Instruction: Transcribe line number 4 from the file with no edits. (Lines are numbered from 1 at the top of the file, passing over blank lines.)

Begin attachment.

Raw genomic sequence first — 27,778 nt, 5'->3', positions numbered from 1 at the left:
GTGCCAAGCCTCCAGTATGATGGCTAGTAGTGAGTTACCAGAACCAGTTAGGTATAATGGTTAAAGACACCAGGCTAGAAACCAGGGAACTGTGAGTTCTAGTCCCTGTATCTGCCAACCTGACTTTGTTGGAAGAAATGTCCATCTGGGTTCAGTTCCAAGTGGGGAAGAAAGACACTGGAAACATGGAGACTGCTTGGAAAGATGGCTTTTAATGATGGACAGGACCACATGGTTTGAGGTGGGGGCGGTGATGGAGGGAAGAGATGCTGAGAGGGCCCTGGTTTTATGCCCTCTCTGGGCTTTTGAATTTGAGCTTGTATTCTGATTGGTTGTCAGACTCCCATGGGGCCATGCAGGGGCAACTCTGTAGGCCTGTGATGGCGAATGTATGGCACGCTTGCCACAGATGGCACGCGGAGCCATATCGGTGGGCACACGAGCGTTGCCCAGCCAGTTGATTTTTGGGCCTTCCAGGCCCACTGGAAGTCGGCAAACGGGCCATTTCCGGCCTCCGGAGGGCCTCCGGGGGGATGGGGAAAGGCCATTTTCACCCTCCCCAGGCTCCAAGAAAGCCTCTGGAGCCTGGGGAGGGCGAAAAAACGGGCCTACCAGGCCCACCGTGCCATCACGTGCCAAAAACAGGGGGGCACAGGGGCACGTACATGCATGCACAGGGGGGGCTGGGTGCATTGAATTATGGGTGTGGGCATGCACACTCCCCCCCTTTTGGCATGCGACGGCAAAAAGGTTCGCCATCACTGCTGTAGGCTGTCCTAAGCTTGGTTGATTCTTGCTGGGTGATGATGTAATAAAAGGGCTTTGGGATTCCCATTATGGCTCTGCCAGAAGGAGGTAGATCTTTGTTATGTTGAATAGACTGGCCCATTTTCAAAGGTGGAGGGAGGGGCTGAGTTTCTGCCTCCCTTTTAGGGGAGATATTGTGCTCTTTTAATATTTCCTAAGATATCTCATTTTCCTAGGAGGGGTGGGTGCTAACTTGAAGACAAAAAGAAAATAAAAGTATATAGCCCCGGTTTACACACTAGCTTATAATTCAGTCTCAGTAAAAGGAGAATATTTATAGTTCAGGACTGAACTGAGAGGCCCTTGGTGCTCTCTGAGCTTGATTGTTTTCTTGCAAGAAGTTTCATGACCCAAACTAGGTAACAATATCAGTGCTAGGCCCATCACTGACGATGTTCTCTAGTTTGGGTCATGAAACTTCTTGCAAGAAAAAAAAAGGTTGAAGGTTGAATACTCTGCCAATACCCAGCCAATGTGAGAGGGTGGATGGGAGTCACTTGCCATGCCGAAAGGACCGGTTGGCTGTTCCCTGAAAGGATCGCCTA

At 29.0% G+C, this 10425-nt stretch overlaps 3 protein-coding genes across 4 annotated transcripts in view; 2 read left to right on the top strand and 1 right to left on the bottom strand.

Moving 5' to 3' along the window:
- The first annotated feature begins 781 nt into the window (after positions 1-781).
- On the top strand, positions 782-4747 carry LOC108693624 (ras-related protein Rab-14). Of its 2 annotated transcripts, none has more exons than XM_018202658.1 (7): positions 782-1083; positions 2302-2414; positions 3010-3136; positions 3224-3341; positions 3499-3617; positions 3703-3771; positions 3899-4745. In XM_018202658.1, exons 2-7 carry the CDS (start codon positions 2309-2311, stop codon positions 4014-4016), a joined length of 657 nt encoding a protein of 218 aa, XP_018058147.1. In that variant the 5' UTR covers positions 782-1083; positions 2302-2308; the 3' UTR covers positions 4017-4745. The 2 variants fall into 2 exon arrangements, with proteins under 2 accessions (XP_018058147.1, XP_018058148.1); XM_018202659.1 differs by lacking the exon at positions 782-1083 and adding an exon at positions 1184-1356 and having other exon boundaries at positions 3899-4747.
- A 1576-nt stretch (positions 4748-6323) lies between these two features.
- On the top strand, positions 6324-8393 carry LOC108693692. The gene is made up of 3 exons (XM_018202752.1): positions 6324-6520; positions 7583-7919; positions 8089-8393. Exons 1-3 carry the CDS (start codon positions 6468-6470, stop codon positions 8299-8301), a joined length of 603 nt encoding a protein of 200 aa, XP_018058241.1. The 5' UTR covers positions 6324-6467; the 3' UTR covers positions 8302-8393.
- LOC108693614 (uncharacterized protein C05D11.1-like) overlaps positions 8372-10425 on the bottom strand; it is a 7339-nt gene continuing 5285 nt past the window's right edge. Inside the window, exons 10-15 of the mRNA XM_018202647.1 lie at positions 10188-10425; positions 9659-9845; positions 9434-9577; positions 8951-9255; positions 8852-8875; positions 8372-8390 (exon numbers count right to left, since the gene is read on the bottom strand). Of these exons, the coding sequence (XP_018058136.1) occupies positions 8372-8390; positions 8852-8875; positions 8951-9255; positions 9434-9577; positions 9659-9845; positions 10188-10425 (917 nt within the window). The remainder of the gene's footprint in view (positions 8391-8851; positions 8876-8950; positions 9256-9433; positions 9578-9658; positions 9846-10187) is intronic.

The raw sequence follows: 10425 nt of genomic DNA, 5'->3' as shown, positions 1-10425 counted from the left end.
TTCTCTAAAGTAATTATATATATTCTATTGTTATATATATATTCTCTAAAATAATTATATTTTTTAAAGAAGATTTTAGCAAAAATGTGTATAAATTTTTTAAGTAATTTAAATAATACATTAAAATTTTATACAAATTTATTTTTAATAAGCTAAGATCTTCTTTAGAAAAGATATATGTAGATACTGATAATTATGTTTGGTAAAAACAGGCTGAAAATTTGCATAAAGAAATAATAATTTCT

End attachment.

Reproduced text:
Moving 5' to 3' along the window: